Everyone thinks they want to be “at home” where that thought implies LIKE THEY WERE WHEN THEY DID NOT NEED HELP. However, when the supportive services help improve your independence, they accept it as the best Lemonade they can make from the lemons life and health have dealt them. Family, also have to accept those needs and realize that finding a safe, cost-effective, supportive care settling like TLCSR can provide the best, longest term, solution.
COVID adds to those negative feelings of isolation, loss, fear of death in a significant way. Facilities like ours that offer skype and Facetime visits can help offset those negative feelings. However, seniors with Dementia and cognitive loss have difficulty understanding, balancing fact, need, and relative risks. They more often just see what they want to see. They miss the visitors they use to get. That is the biggest problem with Dementia. The eventual loss of insight and judgment which compromises your ability to live, balance risks, and increases the need for supervision and help with your ADL’s. Covid-19 dramatically increases those deficits even if you do not have coronavirus yourself.
Employee and job training updates with Coronavirus.
Healthcare caregivers are one of the first line of Hero’s. They come to work to care for those most at risk of the virus. The staff at TLCSR are on heightened alert that they may be asymptomatic carriers of the virus. At Tlcsr and other senior care setting staff has taken on the responsibility of being safe outside of their work setting. Tlcsr as an aggressive education program to remind Staff that their practicing social distancing, using a mask, hand washing, and sanitizing while not at work is a crucial part of caring for our seniors at work. While at work we have instituted extra hand washing and sanitizing stations and systems.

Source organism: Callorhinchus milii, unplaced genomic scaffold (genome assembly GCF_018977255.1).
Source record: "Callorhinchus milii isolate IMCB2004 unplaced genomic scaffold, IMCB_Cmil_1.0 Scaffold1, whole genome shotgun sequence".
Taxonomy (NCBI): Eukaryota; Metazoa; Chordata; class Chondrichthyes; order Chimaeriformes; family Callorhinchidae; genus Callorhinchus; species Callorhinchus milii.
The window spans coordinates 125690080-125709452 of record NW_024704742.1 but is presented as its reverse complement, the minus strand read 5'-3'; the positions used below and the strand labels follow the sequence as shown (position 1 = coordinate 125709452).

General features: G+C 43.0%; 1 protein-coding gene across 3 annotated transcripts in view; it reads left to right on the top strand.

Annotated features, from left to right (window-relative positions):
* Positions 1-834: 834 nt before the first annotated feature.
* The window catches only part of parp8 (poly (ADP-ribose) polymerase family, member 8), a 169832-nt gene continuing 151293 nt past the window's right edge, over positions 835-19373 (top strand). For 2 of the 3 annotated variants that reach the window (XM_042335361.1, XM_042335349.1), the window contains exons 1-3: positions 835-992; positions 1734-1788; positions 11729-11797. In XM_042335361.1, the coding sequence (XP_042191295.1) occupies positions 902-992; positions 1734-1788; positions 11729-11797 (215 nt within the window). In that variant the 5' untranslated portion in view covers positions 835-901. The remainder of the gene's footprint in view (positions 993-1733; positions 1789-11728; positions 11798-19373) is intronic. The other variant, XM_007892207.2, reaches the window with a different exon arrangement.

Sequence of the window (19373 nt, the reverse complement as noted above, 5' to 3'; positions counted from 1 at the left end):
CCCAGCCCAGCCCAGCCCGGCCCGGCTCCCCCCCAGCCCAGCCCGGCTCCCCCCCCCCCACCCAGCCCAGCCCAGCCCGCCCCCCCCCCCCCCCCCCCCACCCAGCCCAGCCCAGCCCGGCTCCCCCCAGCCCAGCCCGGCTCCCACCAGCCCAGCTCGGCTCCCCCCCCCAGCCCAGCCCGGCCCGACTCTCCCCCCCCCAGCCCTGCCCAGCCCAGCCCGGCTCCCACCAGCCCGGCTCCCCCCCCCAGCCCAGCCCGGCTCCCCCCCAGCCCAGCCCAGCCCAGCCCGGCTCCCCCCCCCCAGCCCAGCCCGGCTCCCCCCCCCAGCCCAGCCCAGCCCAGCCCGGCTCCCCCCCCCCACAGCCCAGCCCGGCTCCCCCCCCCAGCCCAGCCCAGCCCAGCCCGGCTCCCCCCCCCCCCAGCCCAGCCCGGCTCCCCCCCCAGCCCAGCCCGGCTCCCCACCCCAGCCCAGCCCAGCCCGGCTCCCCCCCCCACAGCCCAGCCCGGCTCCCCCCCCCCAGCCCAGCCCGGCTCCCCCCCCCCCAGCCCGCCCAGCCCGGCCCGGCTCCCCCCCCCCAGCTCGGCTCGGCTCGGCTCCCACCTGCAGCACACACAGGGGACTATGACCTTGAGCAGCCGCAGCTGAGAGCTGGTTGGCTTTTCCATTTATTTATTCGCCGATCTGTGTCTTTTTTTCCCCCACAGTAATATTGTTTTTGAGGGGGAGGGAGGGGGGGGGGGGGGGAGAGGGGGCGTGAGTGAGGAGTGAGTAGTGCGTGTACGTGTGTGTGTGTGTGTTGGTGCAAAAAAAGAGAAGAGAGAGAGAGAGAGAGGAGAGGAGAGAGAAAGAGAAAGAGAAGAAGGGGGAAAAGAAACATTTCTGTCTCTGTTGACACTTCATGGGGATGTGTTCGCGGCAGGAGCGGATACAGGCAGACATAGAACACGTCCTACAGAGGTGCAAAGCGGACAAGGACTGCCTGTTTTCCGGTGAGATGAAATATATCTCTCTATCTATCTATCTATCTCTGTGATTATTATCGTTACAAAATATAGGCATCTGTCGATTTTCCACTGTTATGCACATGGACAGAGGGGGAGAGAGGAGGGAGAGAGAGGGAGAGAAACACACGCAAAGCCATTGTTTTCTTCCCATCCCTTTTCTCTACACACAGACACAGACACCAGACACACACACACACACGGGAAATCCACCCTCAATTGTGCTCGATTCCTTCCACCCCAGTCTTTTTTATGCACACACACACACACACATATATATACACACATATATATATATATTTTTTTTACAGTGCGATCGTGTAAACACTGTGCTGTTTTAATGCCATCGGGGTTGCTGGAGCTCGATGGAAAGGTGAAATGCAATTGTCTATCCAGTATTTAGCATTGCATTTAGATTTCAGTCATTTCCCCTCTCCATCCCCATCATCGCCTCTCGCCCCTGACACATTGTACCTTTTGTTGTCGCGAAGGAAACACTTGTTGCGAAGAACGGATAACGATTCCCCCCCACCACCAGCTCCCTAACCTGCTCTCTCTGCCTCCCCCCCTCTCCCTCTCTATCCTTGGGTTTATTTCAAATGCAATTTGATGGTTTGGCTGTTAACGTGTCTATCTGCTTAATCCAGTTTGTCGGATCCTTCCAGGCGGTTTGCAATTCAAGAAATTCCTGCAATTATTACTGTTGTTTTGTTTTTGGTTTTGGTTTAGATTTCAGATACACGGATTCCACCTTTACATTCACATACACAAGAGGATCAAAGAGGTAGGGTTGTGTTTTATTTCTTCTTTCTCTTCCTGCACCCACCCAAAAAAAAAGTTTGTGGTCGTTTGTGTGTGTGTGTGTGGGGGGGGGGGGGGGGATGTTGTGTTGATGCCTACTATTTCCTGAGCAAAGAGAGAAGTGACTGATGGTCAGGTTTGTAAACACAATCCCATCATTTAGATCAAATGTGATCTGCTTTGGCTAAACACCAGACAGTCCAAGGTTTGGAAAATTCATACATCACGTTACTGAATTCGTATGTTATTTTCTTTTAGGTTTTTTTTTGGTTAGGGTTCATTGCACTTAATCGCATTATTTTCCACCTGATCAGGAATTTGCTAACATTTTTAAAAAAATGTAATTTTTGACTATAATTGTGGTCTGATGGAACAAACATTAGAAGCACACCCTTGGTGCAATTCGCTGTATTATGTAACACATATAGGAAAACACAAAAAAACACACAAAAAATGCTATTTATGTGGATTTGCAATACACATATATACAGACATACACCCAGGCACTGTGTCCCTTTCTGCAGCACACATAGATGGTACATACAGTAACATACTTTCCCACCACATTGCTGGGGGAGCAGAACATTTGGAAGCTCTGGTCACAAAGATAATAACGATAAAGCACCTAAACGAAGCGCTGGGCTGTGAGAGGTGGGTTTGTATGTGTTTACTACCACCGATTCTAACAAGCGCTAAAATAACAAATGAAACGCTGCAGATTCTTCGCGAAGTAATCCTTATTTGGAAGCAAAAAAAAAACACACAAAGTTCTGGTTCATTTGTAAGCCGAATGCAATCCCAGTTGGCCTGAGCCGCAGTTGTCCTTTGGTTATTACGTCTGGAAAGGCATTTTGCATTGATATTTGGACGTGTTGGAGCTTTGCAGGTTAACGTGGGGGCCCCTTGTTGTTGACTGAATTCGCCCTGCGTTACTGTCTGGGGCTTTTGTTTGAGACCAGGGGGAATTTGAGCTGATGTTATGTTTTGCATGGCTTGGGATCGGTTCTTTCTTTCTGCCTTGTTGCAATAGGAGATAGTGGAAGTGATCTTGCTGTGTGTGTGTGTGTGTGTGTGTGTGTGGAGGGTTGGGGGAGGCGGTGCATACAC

We have instituted a no visitor policy. While many families feel “they are low risk to their family members” they fail to realize that they are also a potential risk as asymptomatic carriers to the other residents and staff. Because they choose to have their loved one in the shared living setting, we had to educate all that these measures protect not just their loved one but all who live there including the staff.
Dr. McGivney the medical director has increased education on all aspects of infection control. For example, some of the staff read that hand sanitizing with alcohol is “better” than hand washing at killing virus. Dr. McGivney gave that needed context in a Q and A session with the staff. They both are good to do and work differently. Hand sanitizing does not remove toxins from the hands as hand washing does. While the alcohol might technically “kill” virus better than soap and water there are too many individual elements to compare the efficacy of one versus the other. In fact, doing both as often as you can is critical. If you are in a room and have no sink use sanitizer which the staff carries around with them. If you can do a hand wash do so especially after a glove change or in between patients.
PPE - Can wearing a Mask INCREASE the individual’s risk of getting Covid-19?
Dr. McGivney makes clear there is a risk of getting COVID if the mask increases the number of times you touch your face or adjust the mask. That is right. A mask/face covering can unintentionally INCREASE an individual’s risk of getting COVID or any virus.